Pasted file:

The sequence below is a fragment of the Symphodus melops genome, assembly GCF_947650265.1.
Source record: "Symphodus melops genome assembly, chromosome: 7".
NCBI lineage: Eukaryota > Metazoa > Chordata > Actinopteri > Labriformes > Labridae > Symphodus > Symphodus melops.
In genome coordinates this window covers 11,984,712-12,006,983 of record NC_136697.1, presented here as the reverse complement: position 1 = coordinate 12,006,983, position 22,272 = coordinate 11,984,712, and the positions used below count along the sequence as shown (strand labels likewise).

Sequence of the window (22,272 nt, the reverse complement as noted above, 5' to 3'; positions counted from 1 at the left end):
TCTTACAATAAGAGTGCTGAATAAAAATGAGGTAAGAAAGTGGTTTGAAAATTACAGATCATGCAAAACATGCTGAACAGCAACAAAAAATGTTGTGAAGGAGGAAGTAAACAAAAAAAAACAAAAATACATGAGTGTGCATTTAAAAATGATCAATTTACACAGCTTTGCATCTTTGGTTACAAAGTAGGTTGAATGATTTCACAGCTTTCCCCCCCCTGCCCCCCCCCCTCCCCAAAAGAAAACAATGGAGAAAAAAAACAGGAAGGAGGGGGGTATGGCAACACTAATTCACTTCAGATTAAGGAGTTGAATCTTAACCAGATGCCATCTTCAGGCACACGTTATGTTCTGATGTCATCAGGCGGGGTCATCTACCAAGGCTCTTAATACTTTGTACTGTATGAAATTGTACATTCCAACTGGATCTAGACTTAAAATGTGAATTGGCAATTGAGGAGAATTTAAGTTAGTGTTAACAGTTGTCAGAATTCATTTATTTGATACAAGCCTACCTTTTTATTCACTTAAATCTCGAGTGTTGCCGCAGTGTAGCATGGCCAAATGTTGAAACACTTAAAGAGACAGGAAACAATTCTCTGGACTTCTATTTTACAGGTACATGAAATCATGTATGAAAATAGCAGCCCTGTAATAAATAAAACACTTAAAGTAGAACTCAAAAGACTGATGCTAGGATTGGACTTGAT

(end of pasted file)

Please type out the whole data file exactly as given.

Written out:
The sequence below is a fragment of the Symphodus melops genome, assembly GCF_947650265.1.
Source record: "Symphodus melops genome assembly, chromosome: 7".
NCBI lineage: Eukaryota > Metazoa > Chordata > Actinopteri > Labriformes > Labridae > Symphodus > Symphodus melops.
In genome coordinates this window covers 11,984,712-12,006,983 of record NC_136697.1, presented here as the reverse complement: position 1 = coordinate 12,006,983, position 22,272 = coordinate 11,984,712, and the positions used below count along the sequence as shown (strand labels likewise).

Sequence of the window (22,272 nt, the reverse complement as noted above, 5' to 3'; positions counted from 1 at the left end):
TCTTACAATAAGAGTGCTGAATAAAAATGAGGTAAGAAAGTGGTTTGAAAATTACAGATCATGCAAAACATGCTGAACAGCAACAAAAAATGTTGTGAAGGAGGAAGTAAACAAAAAAAAACAAAAATACATGAGTGTGCATTTAAAAATGATCAATTTACACAGCTTTGCATCTTTGGTTACAAAGTAGGTTGAATGATTTCACAGCTTTCCCCCCCCTGCCCCCCCCCCTCCCCAAAAGAAAACAATGGAGAAAAAAAACAGGAAGGAGGGGGGTATGGCAACACTAATTCACTTCAGATTAAGGAGTTGAATCTTAACCAGATGCCATCTTCAGGCACACGTTATGTTCTGATGTCATCAGGCGGGGTCATCTACCAAGGCTCTTAATACTTTGTACTGTATGAAATTGTACATTCCAACTGGATCTAGACTTAAAATGTGAATTGGCAATTGAGGAGAATTTAAGTTAGTGTTAACAGTTGTCAGAATTCATTTATTTGATACAAGCCTACCTTTTTATTCACTTAAATCTCGAGTGTTGCCGCAGTGTAGCATGGCCAAATGTTGAAACACTTAAAGAGACAGGAAACAATTCTCTGGACTTCTATTTTACAGGTACATGAAATCATGTATGAAAATAGCAGCCCTGTAATAAATAAAACACTTAAAGTAGAACTCAAAAGACTGATGCTAGGATTGGACTTGAT